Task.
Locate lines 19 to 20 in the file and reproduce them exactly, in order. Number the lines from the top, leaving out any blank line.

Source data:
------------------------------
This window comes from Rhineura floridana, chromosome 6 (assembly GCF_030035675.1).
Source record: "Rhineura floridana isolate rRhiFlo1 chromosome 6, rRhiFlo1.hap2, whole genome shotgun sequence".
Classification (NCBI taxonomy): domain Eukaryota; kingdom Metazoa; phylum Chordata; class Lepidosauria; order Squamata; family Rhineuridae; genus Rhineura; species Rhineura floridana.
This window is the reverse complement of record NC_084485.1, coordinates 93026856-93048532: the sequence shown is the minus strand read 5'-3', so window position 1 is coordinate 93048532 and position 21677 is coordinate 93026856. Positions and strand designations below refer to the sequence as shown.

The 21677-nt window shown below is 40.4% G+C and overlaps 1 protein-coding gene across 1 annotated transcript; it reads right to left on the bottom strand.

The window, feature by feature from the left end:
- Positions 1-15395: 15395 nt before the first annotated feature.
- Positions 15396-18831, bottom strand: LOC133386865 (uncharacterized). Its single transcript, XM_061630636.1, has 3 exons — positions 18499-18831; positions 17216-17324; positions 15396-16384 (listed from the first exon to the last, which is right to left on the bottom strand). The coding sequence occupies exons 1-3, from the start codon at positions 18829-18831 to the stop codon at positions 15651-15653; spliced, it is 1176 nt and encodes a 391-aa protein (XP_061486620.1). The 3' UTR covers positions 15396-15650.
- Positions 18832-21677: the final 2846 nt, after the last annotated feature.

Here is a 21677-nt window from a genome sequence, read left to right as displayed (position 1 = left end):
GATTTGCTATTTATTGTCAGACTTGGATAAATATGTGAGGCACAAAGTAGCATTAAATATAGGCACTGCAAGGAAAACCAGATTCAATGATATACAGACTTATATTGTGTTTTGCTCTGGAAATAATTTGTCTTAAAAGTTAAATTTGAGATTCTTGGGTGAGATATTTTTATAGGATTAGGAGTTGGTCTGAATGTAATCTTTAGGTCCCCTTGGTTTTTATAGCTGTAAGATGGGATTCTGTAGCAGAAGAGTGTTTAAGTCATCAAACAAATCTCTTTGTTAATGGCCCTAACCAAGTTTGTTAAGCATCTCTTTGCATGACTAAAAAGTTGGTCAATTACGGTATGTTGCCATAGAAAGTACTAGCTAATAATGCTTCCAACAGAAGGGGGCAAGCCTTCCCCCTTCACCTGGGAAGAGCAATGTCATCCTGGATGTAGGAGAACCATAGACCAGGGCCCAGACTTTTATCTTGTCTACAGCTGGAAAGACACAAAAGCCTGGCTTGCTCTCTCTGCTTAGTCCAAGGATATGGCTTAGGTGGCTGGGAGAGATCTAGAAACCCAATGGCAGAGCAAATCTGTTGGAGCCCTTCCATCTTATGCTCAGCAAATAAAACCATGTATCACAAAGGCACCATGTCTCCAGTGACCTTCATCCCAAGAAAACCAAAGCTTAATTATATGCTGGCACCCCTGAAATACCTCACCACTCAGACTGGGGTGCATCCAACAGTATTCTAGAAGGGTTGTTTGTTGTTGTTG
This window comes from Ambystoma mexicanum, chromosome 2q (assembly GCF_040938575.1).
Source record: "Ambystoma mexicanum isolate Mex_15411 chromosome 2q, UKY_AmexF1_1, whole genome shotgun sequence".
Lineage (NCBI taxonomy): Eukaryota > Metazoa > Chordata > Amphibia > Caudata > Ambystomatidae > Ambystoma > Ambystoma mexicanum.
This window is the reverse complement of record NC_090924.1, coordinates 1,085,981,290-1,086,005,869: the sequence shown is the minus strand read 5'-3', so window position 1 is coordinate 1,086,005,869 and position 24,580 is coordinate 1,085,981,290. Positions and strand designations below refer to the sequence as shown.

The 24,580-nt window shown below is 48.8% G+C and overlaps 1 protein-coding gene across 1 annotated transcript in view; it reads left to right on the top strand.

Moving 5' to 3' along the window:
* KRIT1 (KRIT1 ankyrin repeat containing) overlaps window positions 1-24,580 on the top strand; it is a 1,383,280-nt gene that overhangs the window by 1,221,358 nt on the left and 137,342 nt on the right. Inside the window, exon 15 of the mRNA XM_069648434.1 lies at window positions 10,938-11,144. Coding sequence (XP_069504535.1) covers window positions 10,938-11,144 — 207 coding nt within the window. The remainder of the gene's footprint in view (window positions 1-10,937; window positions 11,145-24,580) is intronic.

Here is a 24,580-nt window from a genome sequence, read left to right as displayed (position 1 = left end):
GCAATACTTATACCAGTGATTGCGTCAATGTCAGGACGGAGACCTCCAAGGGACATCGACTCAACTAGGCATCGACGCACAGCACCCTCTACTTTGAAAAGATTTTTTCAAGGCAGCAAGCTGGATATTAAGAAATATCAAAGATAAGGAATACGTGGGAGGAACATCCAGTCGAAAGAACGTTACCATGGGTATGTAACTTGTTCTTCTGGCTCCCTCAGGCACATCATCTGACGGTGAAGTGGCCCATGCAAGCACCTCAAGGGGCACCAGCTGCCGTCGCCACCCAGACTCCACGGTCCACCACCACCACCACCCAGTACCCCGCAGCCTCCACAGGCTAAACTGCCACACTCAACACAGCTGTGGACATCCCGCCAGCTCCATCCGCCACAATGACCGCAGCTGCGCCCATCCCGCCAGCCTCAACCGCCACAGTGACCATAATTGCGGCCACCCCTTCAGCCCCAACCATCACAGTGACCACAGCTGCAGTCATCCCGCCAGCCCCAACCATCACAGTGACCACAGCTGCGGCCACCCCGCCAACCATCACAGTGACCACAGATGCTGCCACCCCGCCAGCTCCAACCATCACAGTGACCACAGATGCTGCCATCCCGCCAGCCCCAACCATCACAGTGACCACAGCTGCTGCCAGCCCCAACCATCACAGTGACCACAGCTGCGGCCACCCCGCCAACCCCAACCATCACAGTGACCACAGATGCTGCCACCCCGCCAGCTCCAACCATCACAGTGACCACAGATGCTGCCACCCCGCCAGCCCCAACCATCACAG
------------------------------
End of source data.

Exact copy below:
Here is a 24,580-nt window from a genome sequence, read left to right as displayed (position 1 = left end):
GCAATACTTATACCAGTGATTGCGTCAATGTCAGGACGGAGACCTCCAAGGGACATCGACTCAACTAGGCATCGACGCACAGCACCCTCTACTTTGAAAAGATTTTTTCAAGGCAGCAAGCTGGATATTAAGAAATATCAAAGATAAGGAATACGTGGGAGGAACATCCAGTCGAAAGAACGTTACCATGGGTATGTAACTTGTTCTTCTGGCTCCCTCAGGCACATCATCTGACGGTGAAGTGGCCCATGCAAGCACCTCAAGGGGCACCAGCTGCCGTCGCCACCCAGACTCCACGGTCCACCACCACCACCACCCAGTACCCCGCAGCCTCCACAGGCTAAACTGCCACACTCAACACAGCTGTGGACATCCCGCCAGCTCCATCCGCCACAATGACCGCAGCTGCGCCCATCCCGCCAGCCTCAACCGCCACAGTGACCATAATTGCGGCCACCCCTTCAGCCCCAACCATCACAGTGACCACAGCTGCAGTCATCCCGCCAGCCCCAACCATCACAGTGACCACAGCTGCGGCCACCCCGCCAACCATCACAGTGACCACAGATGCTGCCACCCCGCCAGCTCCAACCATCACAGTGACCACAGATGCTGCCATCCCGCCAGCCCCAACCATCACAGTGACCACAGCTGCTGCCAGCCCCAACCATCACAGTGACCACAGCTGCGGCCACCCCGCCAACCCCAACCATCACAGTGACCACAGATGCTGCCACCCCGCCAGCTCCAACCATCACAGTGACCACAGATGCTGCCACCCCGCCAGCCCCAACCATCACAG